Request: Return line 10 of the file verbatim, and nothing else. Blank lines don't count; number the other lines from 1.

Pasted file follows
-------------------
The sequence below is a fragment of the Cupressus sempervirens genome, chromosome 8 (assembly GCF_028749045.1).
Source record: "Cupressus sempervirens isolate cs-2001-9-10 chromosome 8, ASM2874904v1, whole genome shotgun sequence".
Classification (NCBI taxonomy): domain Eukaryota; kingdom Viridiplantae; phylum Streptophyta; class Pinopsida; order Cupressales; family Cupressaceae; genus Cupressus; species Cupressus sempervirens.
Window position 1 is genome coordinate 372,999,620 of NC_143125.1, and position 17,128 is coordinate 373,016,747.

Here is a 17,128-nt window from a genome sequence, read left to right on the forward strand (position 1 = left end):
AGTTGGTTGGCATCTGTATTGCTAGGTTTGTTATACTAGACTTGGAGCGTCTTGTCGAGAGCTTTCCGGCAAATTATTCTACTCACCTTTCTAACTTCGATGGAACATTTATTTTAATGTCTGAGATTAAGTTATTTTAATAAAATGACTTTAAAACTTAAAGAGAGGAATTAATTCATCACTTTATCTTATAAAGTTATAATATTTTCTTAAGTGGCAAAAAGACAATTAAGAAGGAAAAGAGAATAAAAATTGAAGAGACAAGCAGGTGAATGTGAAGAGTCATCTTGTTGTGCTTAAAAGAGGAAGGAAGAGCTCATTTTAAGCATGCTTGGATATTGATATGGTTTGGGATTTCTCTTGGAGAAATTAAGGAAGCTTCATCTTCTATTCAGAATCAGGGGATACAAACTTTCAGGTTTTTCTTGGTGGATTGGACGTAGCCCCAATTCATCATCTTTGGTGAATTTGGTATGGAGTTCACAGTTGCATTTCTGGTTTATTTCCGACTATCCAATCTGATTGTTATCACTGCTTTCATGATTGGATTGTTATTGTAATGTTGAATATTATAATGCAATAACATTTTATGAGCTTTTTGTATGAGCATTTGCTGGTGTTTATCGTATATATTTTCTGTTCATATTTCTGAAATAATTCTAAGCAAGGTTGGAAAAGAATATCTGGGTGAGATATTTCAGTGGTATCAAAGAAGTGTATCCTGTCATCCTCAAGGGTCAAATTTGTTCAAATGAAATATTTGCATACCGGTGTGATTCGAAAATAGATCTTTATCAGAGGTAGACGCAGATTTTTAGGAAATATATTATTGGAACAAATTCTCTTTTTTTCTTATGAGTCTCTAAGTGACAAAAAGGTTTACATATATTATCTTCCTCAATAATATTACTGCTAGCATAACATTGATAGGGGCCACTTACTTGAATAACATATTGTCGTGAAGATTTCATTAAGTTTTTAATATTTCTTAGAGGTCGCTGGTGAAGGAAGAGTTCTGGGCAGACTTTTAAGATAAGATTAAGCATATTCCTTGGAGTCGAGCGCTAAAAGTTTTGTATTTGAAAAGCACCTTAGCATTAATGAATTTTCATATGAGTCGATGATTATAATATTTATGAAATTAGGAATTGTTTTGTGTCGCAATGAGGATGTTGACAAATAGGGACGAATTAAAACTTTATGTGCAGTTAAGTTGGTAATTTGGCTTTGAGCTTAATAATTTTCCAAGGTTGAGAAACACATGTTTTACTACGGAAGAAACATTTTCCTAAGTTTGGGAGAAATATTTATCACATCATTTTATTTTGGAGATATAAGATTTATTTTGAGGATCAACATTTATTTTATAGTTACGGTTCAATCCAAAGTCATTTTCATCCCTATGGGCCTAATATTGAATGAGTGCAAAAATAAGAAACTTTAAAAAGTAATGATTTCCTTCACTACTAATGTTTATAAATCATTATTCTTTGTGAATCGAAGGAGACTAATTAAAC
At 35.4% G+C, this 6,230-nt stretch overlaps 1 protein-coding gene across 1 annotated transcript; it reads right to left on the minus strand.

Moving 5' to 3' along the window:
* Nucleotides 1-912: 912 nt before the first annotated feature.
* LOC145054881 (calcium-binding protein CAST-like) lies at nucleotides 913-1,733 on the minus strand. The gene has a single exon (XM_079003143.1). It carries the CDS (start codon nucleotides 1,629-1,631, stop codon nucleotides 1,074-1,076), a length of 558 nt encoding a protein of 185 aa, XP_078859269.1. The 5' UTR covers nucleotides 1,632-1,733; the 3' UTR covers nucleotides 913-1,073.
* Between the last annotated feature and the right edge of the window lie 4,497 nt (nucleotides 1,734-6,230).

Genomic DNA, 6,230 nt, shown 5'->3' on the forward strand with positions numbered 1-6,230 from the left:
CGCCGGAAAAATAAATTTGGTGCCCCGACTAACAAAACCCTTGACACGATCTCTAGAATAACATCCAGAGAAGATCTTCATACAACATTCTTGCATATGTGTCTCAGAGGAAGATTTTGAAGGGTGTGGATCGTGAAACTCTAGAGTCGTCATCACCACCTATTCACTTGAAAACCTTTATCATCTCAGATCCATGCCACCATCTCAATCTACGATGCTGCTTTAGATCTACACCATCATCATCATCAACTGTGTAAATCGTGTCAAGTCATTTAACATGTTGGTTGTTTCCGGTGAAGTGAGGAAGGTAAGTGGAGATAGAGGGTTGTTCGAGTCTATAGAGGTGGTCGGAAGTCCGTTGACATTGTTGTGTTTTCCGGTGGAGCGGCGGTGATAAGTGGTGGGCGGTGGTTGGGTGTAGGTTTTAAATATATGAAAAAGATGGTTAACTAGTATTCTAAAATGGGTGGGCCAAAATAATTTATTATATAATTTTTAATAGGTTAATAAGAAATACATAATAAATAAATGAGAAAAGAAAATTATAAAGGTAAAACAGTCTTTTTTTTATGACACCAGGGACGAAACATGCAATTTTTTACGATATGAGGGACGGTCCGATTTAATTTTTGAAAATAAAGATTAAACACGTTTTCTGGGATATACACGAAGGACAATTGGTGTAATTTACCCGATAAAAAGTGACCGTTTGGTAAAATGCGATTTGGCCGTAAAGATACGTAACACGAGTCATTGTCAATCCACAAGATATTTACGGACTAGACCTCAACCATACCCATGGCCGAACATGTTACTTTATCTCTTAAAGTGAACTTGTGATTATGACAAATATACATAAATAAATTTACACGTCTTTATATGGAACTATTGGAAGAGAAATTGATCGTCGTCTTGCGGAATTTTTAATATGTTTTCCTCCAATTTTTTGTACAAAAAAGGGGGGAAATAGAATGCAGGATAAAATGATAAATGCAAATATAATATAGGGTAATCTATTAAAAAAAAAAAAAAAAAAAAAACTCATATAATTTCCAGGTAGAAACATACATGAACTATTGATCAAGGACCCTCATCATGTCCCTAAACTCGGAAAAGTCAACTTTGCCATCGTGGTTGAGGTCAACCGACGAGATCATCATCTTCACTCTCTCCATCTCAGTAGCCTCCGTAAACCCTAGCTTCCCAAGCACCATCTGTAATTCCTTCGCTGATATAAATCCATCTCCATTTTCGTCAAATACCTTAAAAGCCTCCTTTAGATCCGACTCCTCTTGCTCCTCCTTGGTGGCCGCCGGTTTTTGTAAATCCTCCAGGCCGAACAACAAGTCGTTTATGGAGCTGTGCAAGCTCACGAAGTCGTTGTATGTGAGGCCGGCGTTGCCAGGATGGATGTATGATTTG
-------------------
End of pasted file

* LOC145054881 (calcium-binding protein CAST-like) lies at nucleotides 913-1,733 on the minus strand. The gene has a single exon (XM_079003143.1). It carries the CDS (start codon nucleotides 1,629-1,631, stop codon nucleotides 1,074-1,076), a length of 558 nt encoding a protein of 185 aa, XP_078859269.1. The 5' UTR covers nucleotides 1,632-1,733; the 3' UTR covers nucleotides 913-1,073.